Indian Journal of Medical Research

ICMR EFFORTS TO COMBAT DISEASES & MALNUTRITION IMBIBING
Year
: 2019  |  Volume : 149  |  Issue : 7  |  Page : 137--139

Mahatma Gandhi's Perspective on Tobacco


Ravi Mehrotra, Prashant Kumar Singh 
 ICMR – National Institute of Cancer Prevention and Research, Noida, India

Correspondence Address:
Dr Ravi Mehrotra
Director, ICMR – National Institute of Cancer Prevention and Research, I-7, Sector 39, Noida 201301, Uttar Pradesh
India




How to cite this article:
Mehrotra R, Singh PK. Mahatma Gandhi's Perspective on Tobacco.Indian J Med Res 2019;149:137-139


How to cite this URL:
Mehrotra R, Singh PK. Mahatma Gandhi's Perspective on Tobacco. Indian J Med Res [serial online] 2019 [cited 2019 Dec 12 ];149:137-139
Available from: http://www.ijmr.org.in/text.asp?2019/149/7/137/251670


Full Text

Mahatma Gandhi – an independent thinker of contemporary India – looked at many ideas including the use of tobacco. He once stated that “it is health that is real wealth and not pieces of gold and silver” for any individual. Two of the Mahatma's books, Key to Health and My Early Life, are the prominent writings which significantly shed light on the importance of his ideas on health and tobacco.

Gandhi himself indulged in the use of tobacco in his early days, but soon got familiar with its harmful health effects, leading to his transition as a major anti-tobacco crusader. He was concerned with both smoke and smokeless tobacco use and its adverse impact on health. He once stated, “I can certainly say that I am not aware of a single advantage occurring from the use of tobacco.”

Earlier, in the general populace, smoking was limited and mainly confined to private buildings. But under the influence of the British, it became wide spread in consumption at public places. People used tobacco in the form of smoking, snuffing and chewing. Some believed that snuff had a beneficial effect, and they used it under the advice of vaidyas and hakims. Gandhi believed that it was neither necessary nor beneficial for human consumption. Among all the three forms in which tobacco was used in India, chewing tobacco was the dirtiest, Gandhi said. He quite often refers to a popular saying in Gujarati, which says, “all the three are equally guilty: the smoker fills his house with smoke, the chewer dirties every corner and spoils his clothes.”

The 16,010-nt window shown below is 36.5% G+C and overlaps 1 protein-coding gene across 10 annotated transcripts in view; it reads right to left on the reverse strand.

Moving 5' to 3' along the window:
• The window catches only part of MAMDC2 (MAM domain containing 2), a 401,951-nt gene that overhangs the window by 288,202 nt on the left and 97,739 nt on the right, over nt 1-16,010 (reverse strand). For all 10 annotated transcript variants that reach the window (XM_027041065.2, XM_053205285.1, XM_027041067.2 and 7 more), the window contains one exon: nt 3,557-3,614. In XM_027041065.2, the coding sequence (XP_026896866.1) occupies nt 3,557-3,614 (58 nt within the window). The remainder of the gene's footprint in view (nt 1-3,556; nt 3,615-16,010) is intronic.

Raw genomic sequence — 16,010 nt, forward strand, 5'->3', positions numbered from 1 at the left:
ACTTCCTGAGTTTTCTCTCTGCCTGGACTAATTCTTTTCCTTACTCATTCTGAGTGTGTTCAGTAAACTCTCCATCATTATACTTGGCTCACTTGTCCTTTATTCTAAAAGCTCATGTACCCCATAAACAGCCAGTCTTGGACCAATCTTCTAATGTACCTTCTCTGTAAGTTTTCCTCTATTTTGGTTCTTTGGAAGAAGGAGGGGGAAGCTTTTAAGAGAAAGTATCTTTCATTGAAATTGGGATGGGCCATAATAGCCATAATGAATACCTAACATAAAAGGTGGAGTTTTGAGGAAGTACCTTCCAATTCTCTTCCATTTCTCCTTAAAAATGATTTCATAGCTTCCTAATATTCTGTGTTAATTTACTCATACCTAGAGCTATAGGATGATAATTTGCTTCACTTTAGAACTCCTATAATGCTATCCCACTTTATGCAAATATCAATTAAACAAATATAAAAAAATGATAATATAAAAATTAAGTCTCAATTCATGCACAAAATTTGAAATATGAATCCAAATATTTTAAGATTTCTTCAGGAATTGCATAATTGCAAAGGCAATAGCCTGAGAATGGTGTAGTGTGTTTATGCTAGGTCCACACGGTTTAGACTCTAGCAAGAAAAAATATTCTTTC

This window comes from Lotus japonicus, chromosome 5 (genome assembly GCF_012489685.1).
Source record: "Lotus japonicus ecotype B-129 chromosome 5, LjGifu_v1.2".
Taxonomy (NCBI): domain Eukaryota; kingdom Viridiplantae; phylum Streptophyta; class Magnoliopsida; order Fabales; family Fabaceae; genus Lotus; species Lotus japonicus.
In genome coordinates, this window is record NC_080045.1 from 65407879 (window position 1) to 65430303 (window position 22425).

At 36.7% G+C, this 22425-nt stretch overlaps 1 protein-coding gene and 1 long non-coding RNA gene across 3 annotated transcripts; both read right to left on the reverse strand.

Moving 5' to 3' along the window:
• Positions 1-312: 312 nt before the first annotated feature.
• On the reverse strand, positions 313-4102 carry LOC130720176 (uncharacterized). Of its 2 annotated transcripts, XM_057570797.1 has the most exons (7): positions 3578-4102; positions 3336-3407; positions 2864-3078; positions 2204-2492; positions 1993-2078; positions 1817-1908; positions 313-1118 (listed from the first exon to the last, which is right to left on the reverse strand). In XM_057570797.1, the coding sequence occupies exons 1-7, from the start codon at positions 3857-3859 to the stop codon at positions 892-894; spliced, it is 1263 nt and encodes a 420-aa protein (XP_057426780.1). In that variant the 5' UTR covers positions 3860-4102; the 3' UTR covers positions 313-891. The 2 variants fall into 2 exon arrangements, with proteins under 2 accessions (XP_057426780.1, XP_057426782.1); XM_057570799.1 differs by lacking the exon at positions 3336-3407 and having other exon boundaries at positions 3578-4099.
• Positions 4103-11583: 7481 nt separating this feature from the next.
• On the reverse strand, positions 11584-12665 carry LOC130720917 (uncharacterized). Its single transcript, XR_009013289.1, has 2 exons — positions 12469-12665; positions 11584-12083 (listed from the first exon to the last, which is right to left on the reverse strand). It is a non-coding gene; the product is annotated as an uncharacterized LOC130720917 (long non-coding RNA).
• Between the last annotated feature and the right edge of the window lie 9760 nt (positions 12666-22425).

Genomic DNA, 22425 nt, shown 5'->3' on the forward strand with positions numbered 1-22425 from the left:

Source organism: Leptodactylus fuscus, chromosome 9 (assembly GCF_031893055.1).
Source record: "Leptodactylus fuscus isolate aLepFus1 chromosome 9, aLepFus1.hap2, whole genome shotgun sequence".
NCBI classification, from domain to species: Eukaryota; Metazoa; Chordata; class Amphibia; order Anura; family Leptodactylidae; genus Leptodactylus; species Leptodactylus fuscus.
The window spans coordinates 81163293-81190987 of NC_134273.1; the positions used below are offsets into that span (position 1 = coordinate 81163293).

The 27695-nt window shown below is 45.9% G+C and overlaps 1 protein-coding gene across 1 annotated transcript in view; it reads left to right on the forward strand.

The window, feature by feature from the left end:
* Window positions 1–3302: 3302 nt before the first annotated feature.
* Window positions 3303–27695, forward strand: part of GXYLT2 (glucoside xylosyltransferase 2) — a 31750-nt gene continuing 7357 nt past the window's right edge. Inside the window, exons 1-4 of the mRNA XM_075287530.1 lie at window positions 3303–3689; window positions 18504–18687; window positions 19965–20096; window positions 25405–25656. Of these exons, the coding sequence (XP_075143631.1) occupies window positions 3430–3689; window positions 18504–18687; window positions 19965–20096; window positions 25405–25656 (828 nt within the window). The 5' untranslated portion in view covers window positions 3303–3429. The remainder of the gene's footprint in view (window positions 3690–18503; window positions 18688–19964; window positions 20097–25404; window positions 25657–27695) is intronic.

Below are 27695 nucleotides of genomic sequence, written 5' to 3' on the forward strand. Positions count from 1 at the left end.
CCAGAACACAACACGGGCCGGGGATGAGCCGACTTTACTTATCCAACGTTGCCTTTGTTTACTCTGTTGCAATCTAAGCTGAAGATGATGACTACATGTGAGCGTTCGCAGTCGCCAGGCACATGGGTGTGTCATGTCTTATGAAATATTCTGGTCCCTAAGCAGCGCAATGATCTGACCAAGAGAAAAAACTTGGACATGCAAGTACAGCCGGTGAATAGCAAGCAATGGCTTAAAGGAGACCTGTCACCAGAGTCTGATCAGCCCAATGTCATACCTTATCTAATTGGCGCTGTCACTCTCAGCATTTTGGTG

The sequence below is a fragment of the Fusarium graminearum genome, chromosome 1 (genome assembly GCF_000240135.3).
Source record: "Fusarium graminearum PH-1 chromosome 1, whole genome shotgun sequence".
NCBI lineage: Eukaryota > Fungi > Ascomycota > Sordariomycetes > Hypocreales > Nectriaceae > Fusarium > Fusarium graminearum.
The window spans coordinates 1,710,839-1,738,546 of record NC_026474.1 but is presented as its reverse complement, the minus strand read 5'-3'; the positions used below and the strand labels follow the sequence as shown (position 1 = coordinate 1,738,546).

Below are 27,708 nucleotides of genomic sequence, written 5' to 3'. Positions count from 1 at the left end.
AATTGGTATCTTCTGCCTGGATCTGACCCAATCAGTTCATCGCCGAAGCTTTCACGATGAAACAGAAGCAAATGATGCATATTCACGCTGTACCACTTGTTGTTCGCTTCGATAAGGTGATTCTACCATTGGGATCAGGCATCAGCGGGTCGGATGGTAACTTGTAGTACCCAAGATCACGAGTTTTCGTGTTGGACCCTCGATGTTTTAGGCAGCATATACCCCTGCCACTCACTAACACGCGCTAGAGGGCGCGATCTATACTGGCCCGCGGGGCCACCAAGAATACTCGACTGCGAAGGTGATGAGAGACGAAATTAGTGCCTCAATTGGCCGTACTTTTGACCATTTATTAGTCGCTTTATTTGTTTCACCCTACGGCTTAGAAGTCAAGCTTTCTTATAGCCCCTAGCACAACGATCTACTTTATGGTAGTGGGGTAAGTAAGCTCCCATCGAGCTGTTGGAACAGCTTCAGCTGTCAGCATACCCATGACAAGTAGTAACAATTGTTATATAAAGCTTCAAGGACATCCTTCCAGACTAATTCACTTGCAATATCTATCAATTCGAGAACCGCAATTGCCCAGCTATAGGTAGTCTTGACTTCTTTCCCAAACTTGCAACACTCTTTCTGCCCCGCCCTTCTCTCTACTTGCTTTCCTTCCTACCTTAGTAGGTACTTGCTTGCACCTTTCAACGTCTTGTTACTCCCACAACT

Gandhi discussed the various ill effects of tobacco on human health including lung diseases, impaired eye-sight, digestion-related problems and poor cognitive ability. He was of the opinion that tobacco adversely affects one's consciousness, and leads to a habit, which is difficult to get rid of, thereby considered as an expensive vice. He further mentioned that the use of tobacco use fouls the breath, spoils the teeth and also causes cancer.

Unfortunately, during the Gandhian era, certain manufacturing companies started selling cigarettes bearing the name of 'Mahatma Gandhi' in spite of his opposing the tobacco use. In his response to a correspondence made in 1921, he stated “of all the abuses to which my name has been put, I know nothing so humiliating to me as the deliberate association of my name with cigarettes.” He revealed that no one had received his permission to associate his name with any tobacco product. It shows how much he opposed tobacco use.

Gandhi was not merely concerned about the tobacco users but raised his voice against second-hand smoke faced by non-smokers. He was of the opinion that tobacco users are careless of others' choices. He noted that non-tobacco users generally cannot bear the smell of tobacco, but one often comes across people in public places who do smoke. Both smoke and smokeless tobacco cause salivation and most smokers have no hesitation in spitting anywhere, which causes great amount of discomfort to non-tobacco users.

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He was also very much concerned with the rising cost of tobacco in India during 1923–1927. One of his responses to a correspondent who was interested to know about Gandhi's view on reforms for tobacco use in 1928 revealed his apprehensions against increase in the imports of tobacco products from 1.25 million lbs. in 1923 to 5 million lbs. in 1927. He strongly suggested, “If every tobacco user stopped the dirty habit, refused to make his mouth his chimney to foul his breath, damage his teeth and contribute his saving to any national cause, he would benefit himself and the nation both.”

Thus, we find that Mahatma Gandhi had a clear vision and voice against the vice of tobacco. He categorically integrated the role of collective efforts towards tobacco control and its long-term impact on the growth of the individual and nation. The ongoing efforts of the governments and civil society organizations can use the thoughts and directions of the Mahatma's philosophy for anti-tobacco activism.

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 References



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